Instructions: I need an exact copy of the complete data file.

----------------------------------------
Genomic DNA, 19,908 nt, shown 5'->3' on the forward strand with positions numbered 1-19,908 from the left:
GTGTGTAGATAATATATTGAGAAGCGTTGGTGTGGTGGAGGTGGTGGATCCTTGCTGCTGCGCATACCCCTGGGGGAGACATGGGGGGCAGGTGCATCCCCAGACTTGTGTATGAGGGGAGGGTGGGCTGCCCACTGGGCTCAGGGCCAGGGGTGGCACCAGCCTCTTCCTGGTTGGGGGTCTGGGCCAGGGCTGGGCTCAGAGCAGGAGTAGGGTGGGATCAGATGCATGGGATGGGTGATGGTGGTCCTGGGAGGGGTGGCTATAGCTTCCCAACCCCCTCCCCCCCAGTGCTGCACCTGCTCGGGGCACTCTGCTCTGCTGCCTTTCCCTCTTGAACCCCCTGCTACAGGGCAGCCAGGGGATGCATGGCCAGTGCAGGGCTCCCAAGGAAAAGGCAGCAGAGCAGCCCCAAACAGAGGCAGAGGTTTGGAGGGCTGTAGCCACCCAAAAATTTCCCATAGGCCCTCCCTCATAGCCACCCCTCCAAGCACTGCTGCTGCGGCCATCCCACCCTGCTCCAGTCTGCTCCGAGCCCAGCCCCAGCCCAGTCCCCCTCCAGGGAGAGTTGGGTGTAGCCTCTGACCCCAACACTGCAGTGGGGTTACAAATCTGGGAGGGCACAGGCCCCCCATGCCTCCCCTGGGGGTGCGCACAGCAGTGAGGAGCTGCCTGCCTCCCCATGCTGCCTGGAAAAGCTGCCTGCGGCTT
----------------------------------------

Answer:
Genomic DNA, 19,908 nt, shown 5'->3' on the forward strand with positions numbered 1-19,908 from the left:
GTGTGTAGATAATATATTGAGAAGCGTTGGTGTGGTGGAGGTGGTGGATCCTTGCTGCTGCGCATACCCCTGGGGGAGACATGGGGGGCAGGTGCATCCCCAGACTTGTGTATGAGGGGAGGGTGGGCTGCCCACTGGGCTCAGGGCCAGGGGTGGCACCAGCCTCTTCCTGGTTGGGGGTCTGGGCCAGGGCTGGGCTCAGAGCAGGAGTAGGGTGGGATCAGATGCATGGGATGGGTGATGGTGGTCCTGGGAGGGGTGGCTATAGCTTCCCAACCCCCTCCCCCCCAGTGCTGCACCTGCTCGGGGCACTCTGCTCTGCTGCCTTTCCCTCTTGAACCCCCTGCTACAGGGCAGCCAGGGGATGCATGGCCAGTGCAGGGCTCCCAAGGAAAAGGCAGCAGAGCAGCCCCAAACAGAGGCAGAGGTTTGGAGGGCTGTAGCCACCCAAAAATTTCCCATAGGCCCTCCCTCATAGCCACCCCTCCAAGCACTGCTGCTGCGGCCATCCCACCCTGCTCCAGTCTGCTCCGAGCCCAGCCCCAGCCCAGTCCCCCTCCAGGGAGAGTTGGGTGTAGCCTCTGACCCCAACACTGCAGTGGGGTTACAAATCTGGGAGGGCACAGGCCCCCCATGCCTCCCCTGGGGGTGCGCACAGCAGTGAGGAGCTGCCTGCCTCCCCATGCTGCCTGGAAAAGCTGCCTGCGGCTT